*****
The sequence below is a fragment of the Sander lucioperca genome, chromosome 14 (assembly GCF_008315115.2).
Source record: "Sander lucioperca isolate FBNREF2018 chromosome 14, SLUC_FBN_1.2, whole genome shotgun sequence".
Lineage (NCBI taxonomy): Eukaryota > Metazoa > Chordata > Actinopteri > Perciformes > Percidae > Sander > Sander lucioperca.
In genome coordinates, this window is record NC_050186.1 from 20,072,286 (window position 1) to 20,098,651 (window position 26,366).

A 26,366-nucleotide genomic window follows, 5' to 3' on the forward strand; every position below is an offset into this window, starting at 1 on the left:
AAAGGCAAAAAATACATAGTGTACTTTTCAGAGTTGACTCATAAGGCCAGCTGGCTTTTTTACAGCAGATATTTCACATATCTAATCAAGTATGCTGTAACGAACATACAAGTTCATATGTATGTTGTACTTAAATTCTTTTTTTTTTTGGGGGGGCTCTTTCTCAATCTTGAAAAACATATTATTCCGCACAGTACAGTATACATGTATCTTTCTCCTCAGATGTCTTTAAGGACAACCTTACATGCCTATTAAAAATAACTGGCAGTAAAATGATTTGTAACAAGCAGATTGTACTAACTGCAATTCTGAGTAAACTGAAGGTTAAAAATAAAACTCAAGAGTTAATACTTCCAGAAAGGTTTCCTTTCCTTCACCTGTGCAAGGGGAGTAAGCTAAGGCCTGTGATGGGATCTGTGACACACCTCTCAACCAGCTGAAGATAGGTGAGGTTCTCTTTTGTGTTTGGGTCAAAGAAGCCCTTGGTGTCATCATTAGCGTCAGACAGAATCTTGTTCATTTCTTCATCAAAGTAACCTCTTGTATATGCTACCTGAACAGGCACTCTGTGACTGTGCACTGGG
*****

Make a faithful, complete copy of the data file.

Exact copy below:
The sequence below is a fragment of the Sander lucioperca genome, chromosome 14 (assembly GCF_008315115.2).
Source record: "Sander lucioperca isolate FBNREF2018 chromosome 14, SLUC_FBN_1.2, whole genome shotgun sequence".
Lineage (NCBI taxonomy): Eukaryota > Metazoa > Chordata > Actinopteri > Perciformes > Percidae > Sander > Sander lucioperca.
In genome coordinates, this window is record NC_050186.1 from 20,072,286 (window position 1) to 20,098,651 (window position 26,366).

A 26,366-nucleotide genomic window follows, 5' to 3' on the forward strand; every position below is an offset into this window, starting at 1 on the left:
AAAGGCAAAAAATACATAGTGTACTTTTCAGAGTTGACTCATAAGGCCAGCTGGCTTTTTTACAGCAGATATTTCACATATCTAATCAAGTATGCTGTAACGAACATACAAGTTCATATGTATGTTGTACTTAAATTCTTTTTTTTTTTGGGGGGGCTCTTTCTCAATCTTGAAAAACATATTATTCCGCACAGTACAGTATACATGTATCTTTCTCCTCAGATGTCTTTAAGGACAACCTTACATGCCTATTAAAAATAACTGGCAGTAAAATGATTTGTAACAAGCAGATTGTACTAACTGCAATTCTGAGTAAACTGAAGGTTAAAAATAAAACTCAAGAGTTAATACTTCCAGAAAGGTTTCCTTTCCTTCACCTGTGCAAGGGGAGTAAGCTAAGGCCTGTGATGGGATCTGTGACACACCTCTCAACCAGCTGAAGATAGGTGAGGTTCTCTTTTGTGTTTGGGTCAAAGAAGCCCTTGGTGTCATCATTAGCGTCAGACAGAATCTTGTTCATTTCTTCATCAAAGTAACCTCTTGTATATGCTACCTGAACAGGCACTCTGTGACTGTGCACTGGG